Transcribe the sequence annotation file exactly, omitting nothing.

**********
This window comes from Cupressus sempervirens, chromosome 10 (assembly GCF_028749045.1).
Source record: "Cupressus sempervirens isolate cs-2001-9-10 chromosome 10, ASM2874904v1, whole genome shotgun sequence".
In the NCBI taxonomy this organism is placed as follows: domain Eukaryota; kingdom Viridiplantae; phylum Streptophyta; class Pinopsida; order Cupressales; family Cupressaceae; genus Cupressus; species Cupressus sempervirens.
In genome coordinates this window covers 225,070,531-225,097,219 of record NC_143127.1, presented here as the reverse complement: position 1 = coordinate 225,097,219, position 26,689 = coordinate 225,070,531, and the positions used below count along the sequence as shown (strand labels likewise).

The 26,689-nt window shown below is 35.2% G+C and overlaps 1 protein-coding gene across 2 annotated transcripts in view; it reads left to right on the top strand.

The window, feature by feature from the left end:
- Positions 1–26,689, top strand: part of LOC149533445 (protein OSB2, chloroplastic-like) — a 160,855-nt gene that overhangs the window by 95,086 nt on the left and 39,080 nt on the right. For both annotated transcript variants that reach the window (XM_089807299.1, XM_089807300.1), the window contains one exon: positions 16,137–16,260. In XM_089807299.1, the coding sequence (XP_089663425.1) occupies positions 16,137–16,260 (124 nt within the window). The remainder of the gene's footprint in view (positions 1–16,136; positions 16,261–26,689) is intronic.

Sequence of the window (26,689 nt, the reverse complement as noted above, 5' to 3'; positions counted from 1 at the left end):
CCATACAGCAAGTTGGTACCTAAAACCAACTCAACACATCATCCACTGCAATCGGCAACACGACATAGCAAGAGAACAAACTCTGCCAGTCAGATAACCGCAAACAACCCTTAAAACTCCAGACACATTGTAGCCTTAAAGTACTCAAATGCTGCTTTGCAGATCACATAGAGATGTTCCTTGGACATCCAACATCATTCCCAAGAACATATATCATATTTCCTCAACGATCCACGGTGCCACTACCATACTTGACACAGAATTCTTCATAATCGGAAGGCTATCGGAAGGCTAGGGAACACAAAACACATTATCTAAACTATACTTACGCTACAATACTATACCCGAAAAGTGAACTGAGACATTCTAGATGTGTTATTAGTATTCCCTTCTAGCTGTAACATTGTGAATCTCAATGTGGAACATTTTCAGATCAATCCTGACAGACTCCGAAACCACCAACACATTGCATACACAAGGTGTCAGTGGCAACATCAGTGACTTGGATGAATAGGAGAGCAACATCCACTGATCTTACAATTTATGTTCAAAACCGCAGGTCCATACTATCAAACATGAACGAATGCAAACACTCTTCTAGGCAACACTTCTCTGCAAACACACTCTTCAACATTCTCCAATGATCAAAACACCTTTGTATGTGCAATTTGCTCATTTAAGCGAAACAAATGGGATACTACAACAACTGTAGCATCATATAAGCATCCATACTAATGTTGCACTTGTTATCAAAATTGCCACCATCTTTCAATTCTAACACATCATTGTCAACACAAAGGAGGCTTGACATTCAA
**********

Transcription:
This window comes from Cupressus sempervirens, chromosome 10 (assembly GCF_028749045.1).
Source record: "Cupressus sempervirens isolate cs-2001-9-10 chromosome 10, ASM2874904v1, whole genome shotgun sequence".
In the NCBI taxonomy this organism is placed as follows: domain Eukaryota; kingdom Viridiplantae; phylum Streptophyta; class Pinopsida; order Cupressales; family Cupressaceae; genus Cupressus; species Cupressus sempervirens.
In genome coordinates this window covers 225,070,531-225,097,219 of record NC_143127.1, presented here as the reverse complement: position 1 = coordinate 225,097,219, position 26,689 = coordinate 225,070,531, and the positions used below count along the sequence as shown (strand labels likewise).

The 26,689-nt window shown below is 35.2% G+C and overlaps 1 protein-coding gene across 2 annotated transcripts in view; it reads left to right on the top strand.

The window, feature by feature from the left end:
- Positions 1–26,689, top strand: part of LOC149533445 (protein OSB2, chloroplastic-like) — a 160,855-nt gene that overhangs the window by 95,086 nt on the left and 39,080 nt on the right. For both annotated transcript variants that reach the window (XM_089807299.1, XM_089807300.1), the window contains one exon: positions 16,137–16,260. In XM_089807299.1, the coding sequence (XP_089663425.1) occupies positions 16,137–16,260 (124 nt within the window). The remainder of the gene's footprint in view (positions 1–16,136; positions 16,261–26,689) is intronic.

Sequence of the window (26,689 nt, the reverse complement as noted above, 5' to 3'; positions counted from 1 at the left end):
CCATACAGCAAGTTGGTACCTAAAACCAACTCAACACATCATCCACTGCAATCGGCAACACGACATAGCAAGAGAACAAACTCTGCCAGTCAGATAACCGCAAACAACCCTTAAAACTCCAGACACATTGTAGCCTTAAAGTACTCAAATGCTGCTTTGCAGATCACATAGAGATGTTCCTTGGACATCCAACATCATTCCCAAGAACATATATCATATTTCCTCAACGATCCACGGTGCCACTACCATACTTGACACAGAATTCTTCATAATCGGAAGGCTATCGGAAGGCTAGGGAACACAAAACACATTATCTAAACTATACTTACGCTACAATACTATACCCGAAAAGTGAACTGAGACATTCTAGATGTGTTATTAGTATTCCCTTCTAGCTGTAACATTGTGAATCTCAATGTGGAACATTTTCAGATCAATCCTGACAGACTCCGAAACCACCAACACATTGCATACACAAGGTGTCAGTGGCAACATCAGTGACTTGGATGAATAGGAGAGCAACATCCACTGATCTTACAATTTATGTTCAAAACCGCAGGTCCATACTATCAAACATGAACGAATGCAAACACTCTTCTAGGCAACACTTCTCTGCAAACACACTCTTCAACATTCTCCAATGATCAAAACACCTTTGTATGTGCAATTTGCTCATTTAAGCGAAACAAATGGGATACTACAACAACTGTAGCATCATATAAGCATCCATACTAATGTTGCACTTGTTATCAAAATTGCCACCATCTTTCAATTCTAACACATCATTGTCAACACAAAGGAGGCTTGACATTCAA